CHICAGO – Wayne County, Michigan won back one of its investment grade ratings, positive news the county hopes to parlay into reduced costs to complete its jail project.
The county’s next steps on the jail project hinge in part on a pending Internal Revenue Service decision on the use of about $46 million of unused bond proceeds.
Fitch Ratings Friday raised the county’s issuer default rating by one notch to BBB-minus, a move that reflects “the continued progress that the county has made in rebuilding its financial resilience and gap-closing capacity to adequate levels, consistent with an investment grade rating.”
Wayne County executive Wayne Evans asked the state to declare a financial emergency in mid-2015 paving the way for a consent agreement that allowed it to chip away at its red ink. The state approved its exit last October.
If improvements continue, the county could be on its way to lifting its other ratings out of junk. Moody’s Investors Service affirmed the county’s Ba1 limited tax general obligation rating last week while revising its outlook to positive from stable. S&P Global Ratings in early May affirmed the county’s LTGO rating of BB-plus and positive outlook.
“Achieving investment grade status means Wayne County has more credibility in the marketplace as we look to long-term projects like improving facilities and infrastructure,” said Evans.
The county anticipates borrowing at least $200 million to complete the jail.
The county is still weighing where to complete the project -- at the abandoned, half-finished jail site on Gratiot Avenue in downtown Detroit or a less central location proposed by Rock Ventures LLC, which wants to use the Gratiot site for a professional soccer stadium.
While the county weighs which site is best, officials are awaiting word from the Internal Revenue Service over what penalties it would face should it go with the alternative site, said deputy county executive Richard Kaufman. Miller Canfield is working with the county on the IRS review.
The IRS in July 2015 began conducting a targeted audit of the Wayne County Building Authority's taxable, direct-pay $200 million recovery zone economic development bond issue in 2010 due to concerns over tax code violations. Jail construction began in 2011 but was halted in 2013 due to rising costs.
If the IRS had found violations, the federal subsidy payments would have been at risk. The authority receives subsidy payments equal to 45% of the interest costs, minus reductions due to sequestration.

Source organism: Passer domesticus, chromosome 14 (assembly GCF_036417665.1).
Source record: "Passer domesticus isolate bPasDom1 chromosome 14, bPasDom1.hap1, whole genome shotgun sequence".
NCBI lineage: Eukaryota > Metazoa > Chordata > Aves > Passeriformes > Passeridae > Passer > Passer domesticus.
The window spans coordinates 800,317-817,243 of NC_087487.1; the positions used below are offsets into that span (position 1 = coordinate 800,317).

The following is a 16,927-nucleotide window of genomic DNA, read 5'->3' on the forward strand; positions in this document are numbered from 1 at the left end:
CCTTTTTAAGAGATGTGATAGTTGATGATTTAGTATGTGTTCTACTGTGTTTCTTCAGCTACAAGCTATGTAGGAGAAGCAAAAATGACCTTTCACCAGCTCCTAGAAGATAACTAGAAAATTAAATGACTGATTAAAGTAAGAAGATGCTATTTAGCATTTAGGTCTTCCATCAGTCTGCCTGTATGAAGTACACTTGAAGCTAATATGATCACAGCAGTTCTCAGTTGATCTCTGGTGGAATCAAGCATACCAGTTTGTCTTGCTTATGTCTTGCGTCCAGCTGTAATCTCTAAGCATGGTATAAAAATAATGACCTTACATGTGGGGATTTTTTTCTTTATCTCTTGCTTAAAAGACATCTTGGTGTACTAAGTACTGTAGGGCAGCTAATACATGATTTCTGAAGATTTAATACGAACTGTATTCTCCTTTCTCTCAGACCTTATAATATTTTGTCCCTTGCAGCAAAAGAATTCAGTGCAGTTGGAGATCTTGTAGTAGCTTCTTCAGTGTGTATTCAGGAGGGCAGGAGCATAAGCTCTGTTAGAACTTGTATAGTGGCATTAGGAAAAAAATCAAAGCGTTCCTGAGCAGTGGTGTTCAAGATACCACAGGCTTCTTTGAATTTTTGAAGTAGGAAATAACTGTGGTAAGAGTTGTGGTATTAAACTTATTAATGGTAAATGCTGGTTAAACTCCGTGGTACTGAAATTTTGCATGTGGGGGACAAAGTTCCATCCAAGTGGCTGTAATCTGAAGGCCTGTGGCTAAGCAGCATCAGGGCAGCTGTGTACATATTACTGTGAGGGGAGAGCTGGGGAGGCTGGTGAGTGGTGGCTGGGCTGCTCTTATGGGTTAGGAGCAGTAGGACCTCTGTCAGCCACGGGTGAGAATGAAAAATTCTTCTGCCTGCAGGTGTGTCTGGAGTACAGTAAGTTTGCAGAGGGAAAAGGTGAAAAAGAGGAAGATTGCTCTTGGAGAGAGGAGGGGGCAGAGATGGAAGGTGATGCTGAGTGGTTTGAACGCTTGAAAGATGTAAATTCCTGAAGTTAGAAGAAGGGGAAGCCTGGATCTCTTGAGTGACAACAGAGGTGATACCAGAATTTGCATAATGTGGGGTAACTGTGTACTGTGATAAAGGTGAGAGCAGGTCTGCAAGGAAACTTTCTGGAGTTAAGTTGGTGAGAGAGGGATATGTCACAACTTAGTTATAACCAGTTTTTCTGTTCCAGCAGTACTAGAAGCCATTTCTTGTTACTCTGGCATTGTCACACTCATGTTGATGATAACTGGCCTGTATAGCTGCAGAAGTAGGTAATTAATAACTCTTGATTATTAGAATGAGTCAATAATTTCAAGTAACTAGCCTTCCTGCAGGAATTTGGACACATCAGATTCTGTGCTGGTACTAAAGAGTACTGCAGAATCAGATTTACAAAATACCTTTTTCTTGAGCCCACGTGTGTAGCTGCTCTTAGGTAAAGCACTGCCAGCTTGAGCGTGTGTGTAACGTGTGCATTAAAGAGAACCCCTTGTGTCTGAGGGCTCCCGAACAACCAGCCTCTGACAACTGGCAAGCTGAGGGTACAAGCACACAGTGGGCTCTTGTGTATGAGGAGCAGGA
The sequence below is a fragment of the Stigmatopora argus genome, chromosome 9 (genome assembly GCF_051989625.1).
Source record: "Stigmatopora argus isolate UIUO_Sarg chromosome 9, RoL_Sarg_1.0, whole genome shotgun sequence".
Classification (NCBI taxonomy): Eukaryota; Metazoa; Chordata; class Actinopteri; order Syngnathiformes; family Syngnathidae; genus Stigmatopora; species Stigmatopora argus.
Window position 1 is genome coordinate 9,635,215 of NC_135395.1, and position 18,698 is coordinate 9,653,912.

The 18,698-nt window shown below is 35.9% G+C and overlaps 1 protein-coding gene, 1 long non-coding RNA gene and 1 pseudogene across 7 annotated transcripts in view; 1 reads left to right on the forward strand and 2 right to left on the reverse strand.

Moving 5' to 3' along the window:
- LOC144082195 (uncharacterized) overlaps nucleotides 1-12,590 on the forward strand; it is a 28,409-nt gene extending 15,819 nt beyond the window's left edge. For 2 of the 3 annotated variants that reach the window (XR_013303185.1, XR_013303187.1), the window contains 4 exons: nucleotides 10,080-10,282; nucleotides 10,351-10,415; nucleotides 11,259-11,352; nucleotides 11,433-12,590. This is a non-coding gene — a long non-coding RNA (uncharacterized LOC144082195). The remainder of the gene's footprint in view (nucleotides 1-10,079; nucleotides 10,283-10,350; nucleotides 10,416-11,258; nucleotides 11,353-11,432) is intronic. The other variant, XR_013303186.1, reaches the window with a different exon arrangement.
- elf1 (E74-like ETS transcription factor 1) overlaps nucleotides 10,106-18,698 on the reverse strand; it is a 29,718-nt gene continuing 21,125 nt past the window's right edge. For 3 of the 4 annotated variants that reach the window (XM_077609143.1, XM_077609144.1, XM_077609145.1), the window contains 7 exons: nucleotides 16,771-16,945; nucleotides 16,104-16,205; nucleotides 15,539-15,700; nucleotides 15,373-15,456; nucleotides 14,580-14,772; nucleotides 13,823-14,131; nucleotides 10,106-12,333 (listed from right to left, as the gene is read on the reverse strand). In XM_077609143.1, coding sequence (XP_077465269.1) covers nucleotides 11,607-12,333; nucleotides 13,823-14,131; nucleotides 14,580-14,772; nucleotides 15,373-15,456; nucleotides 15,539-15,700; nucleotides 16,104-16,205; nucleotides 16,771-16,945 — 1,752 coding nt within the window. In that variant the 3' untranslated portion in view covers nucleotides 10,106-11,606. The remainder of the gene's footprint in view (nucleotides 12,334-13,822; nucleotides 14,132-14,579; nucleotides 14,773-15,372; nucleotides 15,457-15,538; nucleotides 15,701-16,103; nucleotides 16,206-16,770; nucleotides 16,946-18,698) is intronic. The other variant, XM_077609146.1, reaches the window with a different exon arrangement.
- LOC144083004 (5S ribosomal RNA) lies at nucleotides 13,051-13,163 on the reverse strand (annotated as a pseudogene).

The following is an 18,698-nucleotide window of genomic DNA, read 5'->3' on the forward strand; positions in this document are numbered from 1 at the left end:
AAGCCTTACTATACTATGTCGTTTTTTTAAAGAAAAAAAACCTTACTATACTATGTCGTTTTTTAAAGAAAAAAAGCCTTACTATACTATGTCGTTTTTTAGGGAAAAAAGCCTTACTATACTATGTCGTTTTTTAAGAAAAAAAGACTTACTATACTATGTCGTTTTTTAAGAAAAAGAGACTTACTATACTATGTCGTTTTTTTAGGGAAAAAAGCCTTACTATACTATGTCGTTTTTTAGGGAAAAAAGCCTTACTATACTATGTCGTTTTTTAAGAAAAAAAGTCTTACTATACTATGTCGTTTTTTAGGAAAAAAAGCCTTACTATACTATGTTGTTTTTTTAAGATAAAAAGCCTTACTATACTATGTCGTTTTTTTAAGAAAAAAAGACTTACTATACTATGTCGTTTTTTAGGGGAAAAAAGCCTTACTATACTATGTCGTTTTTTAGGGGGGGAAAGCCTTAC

The IRS notified the county about six months ago that the audit was resolved without any adverse action and no penalties would be imposed as long as about $50 million of remaining proceeds were used to complete the project on the current site which is in a qualified recovery zone.
With a proposal under consideration to move the site, the county proactively approached the IRS about the site issue but initial indications suggested that a formal request would be futile, Kaufman said.
The county opted to participate in the IRS’ voluntary closing agreement program to determine the penalties should it go with the alternative site. While the formal process could take a few months, the county hopes for an initial indication in the coming weeks.
“This could be a showstopper,” Kaufman said. At risk, is a total of about $170 million in credits, including more than $50 million the county has so far received.
Kaufman described it as "a necessary problem to resolve," but far from the only factor in the county’s location decision, expected by the end of June.
On May 18, the county granted its top qualified bidder Walsh Construction a six-week extension to June 28 to submit its response to a request for proposal. The county also continues to vet the proposal from Rock Ventures to build a criminal justice complex on the alternative site with the county covering the first $300 million and an undetermined amount for operational savings.
Rock has estimated the project’s price tag at $420 million and promised to cover cost overruns. The county is concerned over the costs, construction timeline, and whether the proposal would meet its needs. Any contract with Walsh or Rock would need approval of the Wayne County Commission and the Wayne County Building Authority.
Moody's affirmation impacts about $500 million of general obligation limited tax debt and lease supported bonds issued by county, the Wayne County Building Authority and Detroit-Wayne County Stadium Authority.
Fitch’s upgrade boosted $78.8 million of LTGO county GOs, $43.3 million of LTGOs issued through the building authority and $188.6 million of building authority bonds issued by Wayne County Building Authority.
The country’s recovery plan – aided by flexibility afforded by the state agreement – allowed it to cut labor and retirement costs and reduce healthcare costs. That allowed the county to better align its revenues with expenses, eliminate its accumulated deficit, and post a $53 million operating surplus in fiscal 2016.